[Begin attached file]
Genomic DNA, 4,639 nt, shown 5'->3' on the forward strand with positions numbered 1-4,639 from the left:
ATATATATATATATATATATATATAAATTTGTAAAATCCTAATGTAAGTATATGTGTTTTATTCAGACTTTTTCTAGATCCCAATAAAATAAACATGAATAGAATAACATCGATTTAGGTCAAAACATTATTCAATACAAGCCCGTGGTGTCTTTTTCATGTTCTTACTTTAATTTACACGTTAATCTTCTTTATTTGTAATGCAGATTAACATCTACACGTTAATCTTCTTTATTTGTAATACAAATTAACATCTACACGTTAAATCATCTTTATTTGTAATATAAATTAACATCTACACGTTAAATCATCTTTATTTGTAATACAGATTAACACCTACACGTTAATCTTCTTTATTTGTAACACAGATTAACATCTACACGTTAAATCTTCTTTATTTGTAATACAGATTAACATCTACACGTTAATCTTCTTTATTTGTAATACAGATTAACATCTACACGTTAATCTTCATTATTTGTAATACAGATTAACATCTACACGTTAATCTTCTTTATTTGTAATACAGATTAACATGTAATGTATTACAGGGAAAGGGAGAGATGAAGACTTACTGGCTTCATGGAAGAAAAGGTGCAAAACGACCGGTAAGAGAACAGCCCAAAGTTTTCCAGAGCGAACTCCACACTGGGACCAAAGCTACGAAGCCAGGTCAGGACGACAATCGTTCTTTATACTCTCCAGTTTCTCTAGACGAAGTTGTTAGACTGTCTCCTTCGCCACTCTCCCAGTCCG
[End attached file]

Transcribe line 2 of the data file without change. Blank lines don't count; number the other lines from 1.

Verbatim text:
ATATATATATATATATATATATATAAATTTGTAAAATCCTAATGTAAGTATATGTGTTTTATTCAGACTTTTTCTAGATCCCAATAAAATAAACATGAATAGAATAACATCGATTTAGGTCAAAACATTATTCAATACAAGCCCGTGGTGTCTTTTTCATGTTCTTACTTTAATTTACACGTTAATCTTCTTTATTTGTAATGCAGATTAACATCTACACGTTAATCTTCTTTATTTGTAATACAAATTAACATCTACACGTTAAATCATCTTTATTTGTAATATAAATTAACATCTACACGTTAAATCATCTTTATTTGTAATACAGATTAACACCTACACGTTAATCTTCTTTATTTGTAACACAGATTAACATCTACACGTTAAATCTTCTTTATTTGTAATACAGATTAACATCTACACGTTAATCTTCTTTATTTGTAATACAGATTAACATCTACACGTTAATCTTCATTATTTGTAATACAGATTAACATCTACACGTTAATCTTCTTTATTTGTAATACAGATTAACATGTAATGTATTACAGGGAAAGGGAGAGATGAAGACTTACTGGCTTCATGGAAGAAAAGGTGCAAAACGACCGGTAAGAGAACAGCCCAAAGTTTTCCAGAGCGAACTCCACACTGGGACCAAAGCTACGAAGCCAGGTCAGGACGACAATCGTTCTTTATACTCTCCAGTTTCTCTAGACGAAGTTGTTAGACTGTCTCCTTCGCCACTCTCCCAGTCCG